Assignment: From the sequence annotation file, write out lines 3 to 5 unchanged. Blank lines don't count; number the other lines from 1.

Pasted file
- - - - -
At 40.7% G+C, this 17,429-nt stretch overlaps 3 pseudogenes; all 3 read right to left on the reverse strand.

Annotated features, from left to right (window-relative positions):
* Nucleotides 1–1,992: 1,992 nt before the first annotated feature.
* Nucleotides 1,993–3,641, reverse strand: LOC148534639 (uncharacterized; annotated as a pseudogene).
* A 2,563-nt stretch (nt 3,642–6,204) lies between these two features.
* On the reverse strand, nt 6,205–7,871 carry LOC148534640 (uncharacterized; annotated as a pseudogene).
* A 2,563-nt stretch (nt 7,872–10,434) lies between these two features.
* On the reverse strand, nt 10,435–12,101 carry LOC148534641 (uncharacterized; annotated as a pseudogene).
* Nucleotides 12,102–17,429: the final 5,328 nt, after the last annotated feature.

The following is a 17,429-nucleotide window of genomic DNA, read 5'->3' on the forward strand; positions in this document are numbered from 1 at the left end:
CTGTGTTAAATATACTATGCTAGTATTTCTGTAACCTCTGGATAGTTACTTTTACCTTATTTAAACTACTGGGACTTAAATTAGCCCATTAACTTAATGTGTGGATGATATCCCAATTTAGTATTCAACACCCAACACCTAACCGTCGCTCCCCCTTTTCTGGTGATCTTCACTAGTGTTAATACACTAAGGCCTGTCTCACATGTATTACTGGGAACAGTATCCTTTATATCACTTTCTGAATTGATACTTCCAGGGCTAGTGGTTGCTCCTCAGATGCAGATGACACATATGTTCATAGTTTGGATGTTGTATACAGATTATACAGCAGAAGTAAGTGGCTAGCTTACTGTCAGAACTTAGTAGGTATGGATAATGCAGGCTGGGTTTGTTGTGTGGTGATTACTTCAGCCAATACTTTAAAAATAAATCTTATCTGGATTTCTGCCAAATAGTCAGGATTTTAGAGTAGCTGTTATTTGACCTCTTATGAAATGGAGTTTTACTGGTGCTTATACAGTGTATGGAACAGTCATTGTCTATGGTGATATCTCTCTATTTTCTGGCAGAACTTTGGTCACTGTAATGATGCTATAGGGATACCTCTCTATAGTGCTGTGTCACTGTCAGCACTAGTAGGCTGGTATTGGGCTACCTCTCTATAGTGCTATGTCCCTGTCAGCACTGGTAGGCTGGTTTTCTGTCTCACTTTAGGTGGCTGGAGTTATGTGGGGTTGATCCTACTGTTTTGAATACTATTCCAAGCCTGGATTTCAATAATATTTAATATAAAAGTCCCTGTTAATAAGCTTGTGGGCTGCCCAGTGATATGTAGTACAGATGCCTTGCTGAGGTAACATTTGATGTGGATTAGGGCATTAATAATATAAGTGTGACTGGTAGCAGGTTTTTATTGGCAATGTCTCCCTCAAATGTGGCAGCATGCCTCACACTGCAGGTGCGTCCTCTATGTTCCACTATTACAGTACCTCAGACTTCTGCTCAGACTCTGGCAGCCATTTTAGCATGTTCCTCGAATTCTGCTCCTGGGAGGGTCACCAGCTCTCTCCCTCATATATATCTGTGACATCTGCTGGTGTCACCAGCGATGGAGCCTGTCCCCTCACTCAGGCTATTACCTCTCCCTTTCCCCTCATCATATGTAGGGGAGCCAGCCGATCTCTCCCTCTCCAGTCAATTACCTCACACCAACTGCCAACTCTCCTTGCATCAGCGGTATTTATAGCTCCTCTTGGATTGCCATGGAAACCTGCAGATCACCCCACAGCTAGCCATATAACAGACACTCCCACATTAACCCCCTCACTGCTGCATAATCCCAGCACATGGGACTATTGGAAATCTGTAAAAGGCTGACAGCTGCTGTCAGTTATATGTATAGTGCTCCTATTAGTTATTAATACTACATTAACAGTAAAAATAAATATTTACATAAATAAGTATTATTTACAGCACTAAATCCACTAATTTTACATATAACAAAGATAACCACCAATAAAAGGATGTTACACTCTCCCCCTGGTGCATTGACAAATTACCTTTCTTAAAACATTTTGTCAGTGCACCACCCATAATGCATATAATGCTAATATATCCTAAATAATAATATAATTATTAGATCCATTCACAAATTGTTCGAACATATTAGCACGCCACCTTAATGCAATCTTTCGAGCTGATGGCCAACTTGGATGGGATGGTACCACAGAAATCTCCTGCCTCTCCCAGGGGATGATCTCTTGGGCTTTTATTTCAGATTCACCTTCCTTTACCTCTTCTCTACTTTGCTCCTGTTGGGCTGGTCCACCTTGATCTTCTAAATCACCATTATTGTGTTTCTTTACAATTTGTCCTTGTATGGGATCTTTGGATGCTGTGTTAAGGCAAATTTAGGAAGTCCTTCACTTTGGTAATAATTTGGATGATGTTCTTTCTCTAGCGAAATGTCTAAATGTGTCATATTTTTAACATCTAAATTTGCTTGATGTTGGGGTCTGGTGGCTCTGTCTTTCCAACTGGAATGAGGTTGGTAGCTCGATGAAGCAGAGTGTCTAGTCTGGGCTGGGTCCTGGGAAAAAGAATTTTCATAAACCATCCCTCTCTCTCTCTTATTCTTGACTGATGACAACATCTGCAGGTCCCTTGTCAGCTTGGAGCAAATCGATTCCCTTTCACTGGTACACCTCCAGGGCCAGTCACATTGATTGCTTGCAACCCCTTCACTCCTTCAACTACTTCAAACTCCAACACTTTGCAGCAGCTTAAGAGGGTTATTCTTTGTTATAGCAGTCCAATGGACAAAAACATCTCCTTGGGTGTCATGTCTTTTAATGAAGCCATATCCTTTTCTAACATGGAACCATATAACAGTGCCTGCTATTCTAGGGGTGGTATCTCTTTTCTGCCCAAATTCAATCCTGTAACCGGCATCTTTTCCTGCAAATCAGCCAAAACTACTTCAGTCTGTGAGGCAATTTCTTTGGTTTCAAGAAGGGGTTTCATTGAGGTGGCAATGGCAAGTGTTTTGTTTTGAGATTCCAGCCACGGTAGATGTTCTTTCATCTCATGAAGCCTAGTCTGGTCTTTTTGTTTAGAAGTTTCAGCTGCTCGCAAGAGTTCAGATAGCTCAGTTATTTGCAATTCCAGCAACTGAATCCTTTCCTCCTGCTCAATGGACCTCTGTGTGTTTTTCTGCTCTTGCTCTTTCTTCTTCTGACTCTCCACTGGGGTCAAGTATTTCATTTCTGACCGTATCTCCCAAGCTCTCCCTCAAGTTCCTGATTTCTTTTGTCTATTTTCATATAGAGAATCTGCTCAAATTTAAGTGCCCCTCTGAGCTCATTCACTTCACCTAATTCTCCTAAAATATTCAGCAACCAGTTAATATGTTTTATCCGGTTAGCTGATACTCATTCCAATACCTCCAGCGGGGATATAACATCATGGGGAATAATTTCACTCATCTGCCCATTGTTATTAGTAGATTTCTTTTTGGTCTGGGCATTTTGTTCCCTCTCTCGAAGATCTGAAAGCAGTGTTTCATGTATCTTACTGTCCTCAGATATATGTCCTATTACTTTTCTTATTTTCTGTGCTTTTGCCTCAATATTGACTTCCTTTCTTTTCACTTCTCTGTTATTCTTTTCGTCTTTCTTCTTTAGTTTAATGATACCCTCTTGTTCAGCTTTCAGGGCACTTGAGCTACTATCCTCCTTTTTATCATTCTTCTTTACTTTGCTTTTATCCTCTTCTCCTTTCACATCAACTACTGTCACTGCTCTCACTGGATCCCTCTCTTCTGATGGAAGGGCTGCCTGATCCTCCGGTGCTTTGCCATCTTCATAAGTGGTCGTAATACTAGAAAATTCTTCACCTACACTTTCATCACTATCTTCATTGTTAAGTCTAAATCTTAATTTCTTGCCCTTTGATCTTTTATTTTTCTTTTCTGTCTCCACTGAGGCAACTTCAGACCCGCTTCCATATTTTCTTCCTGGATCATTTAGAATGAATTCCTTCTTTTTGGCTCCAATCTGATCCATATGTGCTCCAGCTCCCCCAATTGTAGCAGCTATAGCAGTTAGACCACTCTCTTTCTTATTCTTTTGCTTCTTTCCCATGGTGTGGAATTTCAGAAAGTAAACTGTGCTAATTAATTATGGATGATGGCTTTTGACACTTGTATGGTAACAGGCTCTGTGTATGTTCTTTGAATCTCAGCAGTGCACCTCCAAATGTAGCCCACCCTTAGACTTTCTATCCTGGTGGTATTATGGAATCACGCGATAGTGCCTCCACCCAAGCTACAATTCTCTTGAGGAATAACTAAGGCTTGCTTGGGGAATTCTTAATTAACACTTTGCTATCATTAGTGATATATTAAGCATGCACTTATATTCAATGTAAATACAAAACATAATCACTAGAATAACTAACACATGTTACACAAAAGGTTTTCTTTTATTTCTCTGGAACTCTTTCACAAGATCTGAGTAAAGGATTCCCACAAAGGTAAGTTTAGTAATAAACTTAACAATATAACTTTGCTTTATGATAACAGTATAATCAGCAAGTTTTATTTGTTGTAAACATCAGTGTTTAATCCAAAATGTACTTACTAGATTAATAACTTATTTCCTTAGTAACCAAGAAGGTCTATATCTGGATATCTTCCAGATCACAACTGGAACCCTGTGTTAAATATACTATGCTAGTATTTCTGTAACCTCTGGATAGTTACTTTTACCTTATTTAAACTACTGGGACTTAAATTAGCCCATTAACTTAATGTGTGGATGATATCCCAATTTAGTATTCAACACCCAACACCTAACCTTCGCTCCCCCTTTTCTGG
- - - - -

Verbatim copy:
* Nucleotides 1–1,992: 1,992 nt before the first annotated feature.
* Nucleotides 1,993–3,641, reverse strand: LOC148534639 (uncharacterized; annotated as a pseudogene).
* A 2,563-nt stretch (nt 3,642–6,204) lies between these two features.